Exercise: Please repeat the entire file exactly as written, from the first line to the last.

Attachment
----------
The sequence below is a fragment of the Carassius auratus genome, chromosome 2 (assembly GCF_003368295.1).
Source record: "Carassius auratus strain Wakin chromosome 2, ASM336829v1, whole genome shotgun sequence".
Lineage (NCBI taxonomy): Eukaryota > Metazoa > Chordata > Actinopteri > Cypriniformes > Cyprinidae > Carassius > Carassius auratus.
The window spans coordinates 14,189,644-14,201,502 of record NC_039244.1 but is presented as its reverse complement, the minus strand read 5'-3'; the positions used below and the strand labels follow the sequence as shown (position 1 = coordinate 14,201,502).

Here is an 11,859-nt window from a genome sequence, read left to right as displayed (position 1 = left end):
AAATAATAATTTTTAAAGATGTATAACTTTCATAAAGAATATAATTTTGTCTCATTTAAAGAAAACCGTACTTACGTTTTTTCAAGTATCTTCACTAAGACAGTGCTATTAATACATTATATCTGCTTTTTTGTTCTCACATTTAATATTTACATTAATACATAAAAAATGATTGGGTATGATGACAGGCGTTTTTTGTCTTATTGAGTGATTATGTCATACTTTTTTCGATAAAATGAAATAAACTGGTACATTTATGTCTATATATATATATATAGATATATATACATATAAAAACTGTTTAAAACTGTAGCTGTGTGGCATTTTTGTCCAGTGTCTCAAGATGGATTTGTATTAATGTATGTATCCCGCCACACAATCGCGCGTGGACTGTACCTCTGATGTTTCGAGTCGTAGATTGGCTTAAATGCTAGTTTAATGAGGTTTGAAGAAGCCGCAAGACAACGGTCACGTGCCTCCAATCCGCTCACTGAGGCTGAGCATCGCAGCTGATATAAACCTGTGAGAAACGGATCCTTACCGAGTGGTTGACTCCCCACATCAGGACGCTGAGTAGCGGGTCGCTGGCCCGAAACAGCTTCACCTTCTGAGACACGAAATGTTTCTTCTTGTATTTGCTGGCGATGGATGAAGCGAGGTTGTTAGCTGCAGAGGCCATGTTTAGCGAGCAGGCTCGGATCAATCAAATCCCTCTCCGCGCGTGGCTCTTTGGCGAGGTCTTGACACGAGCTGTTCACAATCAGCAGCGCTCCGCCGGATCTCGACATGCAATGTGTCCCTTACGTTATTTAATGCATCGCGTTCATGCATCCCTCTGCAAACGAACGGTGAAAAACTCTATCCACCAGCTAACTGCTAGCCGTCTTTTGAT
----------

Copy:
The sequence below is a fragment of the Carassius auratus genome, chromosome 2 (assembly GCF_003368295.1).
Source record: "Carassius auratus strain Wakin chromosome 2, ASM336829v1, whole genome shotgun sequence".
Lineage (NCBI taxonomy): Eukaryota > Metazoa > Chordata > Actinopteri > Cypriniformes > Cyprinidae > Carassius > Carassius auratus.
The window spans coordinates 14,189,644-14,201,502 of record NC_039244.1 but is presented as its reverse complement, the minus strand read 5'-3'; the positions used below and the strand labels follow the sequence as shown (position 1 = coordinate 14,201,502).

Here is an 11,859-nt window from a genome sequence, read left to right as displayed (position 1 = left end):
AAATAATAATTTTTAAAGATGTATAACTTTCATAAAGAATATAATTTTGTCTCATTTAAAGAAAACCGTACTTACGTTTTTTCAAGTATCTTCACTAAGACAGTGCTATTAATACATTATATCTGCTTTTTTGTTCTCACATTTAATATTTACATTAATACATAAAAAATGATTGGGTATGATGACAGGCGTTTTTTGTCTTATTGAGTGATTATGTCATACTTTTTTCGATAAAATGAAATAAACTGGTACATTTATGTCTATATATATATATATAGATATATATACATATAAAAACTGTTTAAAACTGTAGCTGTGTGGCATTTTTGTCCAGTGTCTCAAGATGGATTTGTATTAATGTATGTATCCCGCCACACAATCGCGCGTGGACTGTACCTCTGATGTTTCGAGTCGTAGATTGGCTTAAATGCTAGTTTAATGAGGTTTGAAGAAGCCGCAAGACAACGGTCACGTGCCTCCAATCCGCTCACTGAGGCTGAGCATCGCAGCTGATATAAACCTGTGAGAAACGGATCCTTACCGAGTGGTTGACTCCCCACATCAGGACGCTGAGTAGCGGGTCGCTGGCCCGAAACAGCTTCACCTTCTGAGACACGAAATGTTTCTTCTTGTATTTGCTGGCGATGGATGAAGCGAGGTTGTTAGCTGCAGAGGCCATGTTTAGCGAGCAGGCTCGGATCAATCAAATCCCTCTCCGCGCGTGGCTCTTTGGCGAGGTCTTGACACGAGCTGTTCACAATCAGCAGCGCTCCGCCGGATCTCGACATGCAATGTGTCCCTTACGTTATTTAATGCATCGCGTTCATGCATCCCTCTGCAAACGAACGGTGAAAAACTCTATCCACCAGCTAACTGCTAGCCGTCTTTTGAT